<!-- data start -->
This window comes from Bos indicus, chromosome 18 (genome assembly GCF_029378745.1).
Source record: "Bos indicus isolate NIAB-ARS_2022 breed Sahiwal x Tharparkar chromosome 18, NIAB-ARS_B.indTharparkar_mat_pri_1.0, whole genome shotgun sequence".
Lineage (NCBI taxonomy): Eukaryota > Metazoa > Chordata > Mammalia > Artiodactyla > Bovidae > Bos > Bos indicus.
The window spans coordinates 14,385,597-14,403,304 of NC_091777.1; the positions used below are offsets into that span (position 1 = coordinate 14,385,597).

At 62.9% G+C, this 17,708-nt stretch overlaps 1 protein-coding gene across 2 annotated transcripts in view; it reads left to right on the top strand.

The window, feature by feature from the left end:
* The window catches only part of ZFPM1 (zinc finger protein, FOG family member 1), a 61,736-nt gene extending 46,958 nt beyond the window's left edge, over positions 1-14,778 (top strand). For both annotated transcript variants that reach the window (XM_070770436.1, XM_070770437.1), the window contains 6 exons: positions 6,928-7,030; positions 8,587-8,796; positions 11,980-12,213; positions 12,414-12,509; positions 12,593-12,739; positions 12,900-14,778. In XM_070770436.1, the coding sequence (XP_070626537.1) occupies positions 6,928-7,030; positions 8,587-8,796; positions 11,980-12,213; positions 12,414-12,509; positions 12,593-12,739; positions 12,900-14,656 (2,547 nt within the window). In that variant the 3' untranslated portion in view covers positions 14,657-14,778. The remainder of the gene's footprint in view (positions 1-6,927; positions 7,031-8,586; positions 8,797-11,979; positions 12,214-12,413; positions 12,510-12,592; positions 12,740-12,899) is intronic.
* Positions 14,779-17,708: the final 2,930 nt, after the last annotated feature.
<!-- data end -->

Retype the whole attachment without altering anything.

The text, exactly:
This window comes from Bos indicus, chromosome 18 (genome assembly GCF_029378745.1).
Source record: "Bos indicus isolate NIAB-ARS_2022 breed Sahiwal x Tharparkar chromosome 18, NIAB-ARS_B.indTharparkar_mat_pri_1.0, whole genome shotgun sequence".
Lineage (NCBI taxonomy): Eukaryota > Metazoa > Chordata > Mammalia > Artiodactyla > Bovidae > Bos > Bos indicus.
The window spans coordinates 14,385,597-14,403,304 of NC_091777.1; the positions used below are offsets into that span (position 1 = coordinate 14,385,597).

At 62.9% G+C, this 17,708-nt stretch overlaps 1 protein-coding gene across 2 annotated transcripts in view; it reads left to right on the top strand.

The window, feature by feature from the left end:
* The window catches only part of ZFPM1 (zinc finger protein, FOG family member 1), a 61,736-nt gene extending 46,958 nt beyond the window's left edge, over positions 1-14,778 (top strand). For both annotated transcript variants that reach the window (XM_070770436.1, XM_070770437.1), the window contains 6 exons: positions 6,928-7,030; positions 8,587-8,796; positions 11,980-12,213; positions 12,414-12,509; positions 12,593-12,739; positions 12,900-14,778. In XM_070770436.1, the coding sequence (XP_070626537.1) occupies positions 6,928-7,030; positions 8,587-8,796; positions 11,980-12,213; positions 12,414-12,509; positions 12,593-12,739; positions 12,900-14,656 (2,547 nt within the window). In that variant the 3' untranslated portion in view covers positions 14,657-14,778. The remainder of the gene's footprint in view (positions 1-6,927; positions 7,031-8,586; positions 8,797-11,979; positions 12,214-12,413; positions 12,510-12,592; positions 12,740-12,899) is intronic.
* Positions 14,779-17,708: the final 2,930 nt, after the last annotated feature.